What Do Advertisers Do with Your Health Data?

Last month we reported that hospitals are piloting voice enabled smart speakers in patient rooms at hospitals. Our post focused on Cedars-Sinai Medical Center in Los Angeles. But a similar program is underway at Boston Children’s Hospital. Expect a program such as these to start in New York, at any one of the leading medical care systems available in the state.

The idea behind the smart speaker program is improving patient comfort. It also would help hospital staff stay organized by routing requests from the patient to the appropriate hospital personnel to improve a patient’s stay in the hospital. For example, if the patient needs medication for pain an alert is sent to the RN; if the patient needs assistance using the bathroom, an alert would be sent to the nurse’s aide immediately rather than to the RN then the nurse’s aide as is the usual practice.

Is my medical care and information private?

All this ease and convenience, however, comes with a major drawback: patient privacy. For the most part, people want to keep their personal private health care matters and concerns private. By now, you have been asked to read HIPPA related disclosure policies ad nauseum by your healthcare provider. And, don’t forget to sign in all of the places with an “X”.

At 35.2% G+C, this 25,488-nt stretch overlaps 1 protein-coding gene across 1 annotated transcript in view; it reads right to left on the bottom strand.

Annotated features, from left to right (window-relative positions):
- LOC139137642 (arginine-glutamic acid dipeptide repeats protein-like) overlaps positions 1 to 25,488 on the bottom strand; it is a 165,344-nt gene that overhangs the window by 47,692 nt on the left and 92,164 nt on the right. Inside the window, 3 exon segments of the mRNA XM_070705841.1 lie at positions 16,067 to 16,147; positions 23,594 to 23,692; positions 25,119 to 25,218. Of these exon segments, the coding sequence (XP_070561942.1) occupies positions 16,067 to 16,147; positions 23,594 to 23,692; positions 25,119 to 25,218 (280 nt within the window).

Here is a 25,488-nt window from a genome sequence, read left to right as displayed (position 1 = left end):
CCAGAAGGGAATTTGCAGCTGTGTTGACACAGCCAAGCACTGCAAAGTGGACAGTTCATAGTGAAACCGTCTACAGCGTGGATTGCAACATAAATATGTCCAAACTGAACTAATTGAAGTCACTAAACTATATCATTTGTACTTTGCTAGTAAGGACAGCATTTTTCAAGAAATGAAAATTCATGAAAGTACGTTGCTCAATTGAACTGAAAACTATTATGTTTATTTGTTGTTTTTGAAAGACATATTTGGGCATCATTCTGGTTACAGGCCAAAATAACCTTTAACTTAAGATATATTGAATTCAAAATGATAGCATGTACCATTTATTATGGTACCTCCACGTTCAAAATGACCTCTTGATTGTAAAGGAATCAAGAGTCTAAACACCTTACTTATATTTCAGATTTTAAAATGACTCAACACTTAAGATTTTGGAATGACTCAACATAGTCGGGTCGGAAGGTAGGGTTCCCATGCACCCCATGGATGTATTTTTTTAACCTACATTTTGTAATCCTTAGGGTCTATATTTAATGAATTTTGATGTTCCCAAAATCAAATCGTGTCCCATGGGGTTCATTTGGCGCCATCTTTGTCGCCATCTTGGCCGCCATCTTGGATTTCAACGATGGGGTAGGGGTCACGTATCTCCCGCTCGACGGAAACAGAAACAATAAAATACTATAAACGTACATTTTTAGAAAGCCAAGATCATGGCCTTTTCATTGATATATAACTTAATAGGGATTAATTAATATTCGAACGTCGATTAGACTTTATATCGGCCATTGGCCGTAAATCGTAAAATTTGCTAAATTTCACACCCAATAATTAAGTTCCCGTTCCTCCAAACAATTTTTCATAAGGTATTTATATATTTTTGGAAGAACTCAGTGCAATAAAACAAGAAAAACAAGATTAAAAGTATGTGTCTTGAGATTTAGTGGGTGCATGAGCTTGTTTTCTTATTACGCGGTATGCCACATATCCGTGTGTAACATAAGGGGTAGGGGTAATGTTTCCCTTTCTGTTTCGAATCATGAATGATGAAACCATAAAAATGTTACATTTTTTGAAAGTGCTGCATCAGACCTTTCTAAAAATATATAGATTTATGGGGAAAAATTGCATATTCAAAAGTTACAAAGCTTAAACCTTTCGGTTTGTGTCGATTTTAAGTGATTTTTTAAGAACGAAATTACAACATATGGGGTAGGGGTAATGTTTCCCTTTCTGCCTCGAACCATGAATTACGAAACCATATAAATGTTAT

Technology companies like Google make money by monitoring, tracking, and reporting your online searches and selling them to advertisers. When you search online for information related to treating cold and flu symptoms for example, your search is then sold by Google to drug manufacturers and paper companies interested in contacting you through advertisements about information related to a cure, like cold medicine and vaccines or tissue paper to combat runny noses and sneezing.

Most people probably don’t care if people know they have a cold. They may be more concerned about a more serious ailment, like stage 5 renal failure, that has still not been diagnosed but suspected. If you share your google account with a spouse, you may not want them to see ads about renal failure before you have the opportunity to discuss it with him or her.

The Boston program mentioned above even has an at-home component. Parents can ask KidMD questions to help identify symptoms and propose treatment and provide instructions on how to obtain medical help. Should the new parents come into the emergency room right away or could they wait until the next day and have their child’s pediatrician evaluate and treat.

Consumer voice assistant’s like Amazon’s Alexa are not HIPAA compliant

Amazon, the maker of Alexa, filed a patent for voice assistant that would recommend cold and flu medicine if it overhears you coughing.

Change your privacy settings

You can limit the ability of Google to target ads to you based on your online searches. Review your privacy settings and seek assistance with the computer whiz’s,’ also known as grandchildren, that surround you to keep as much of your information as private as possible.

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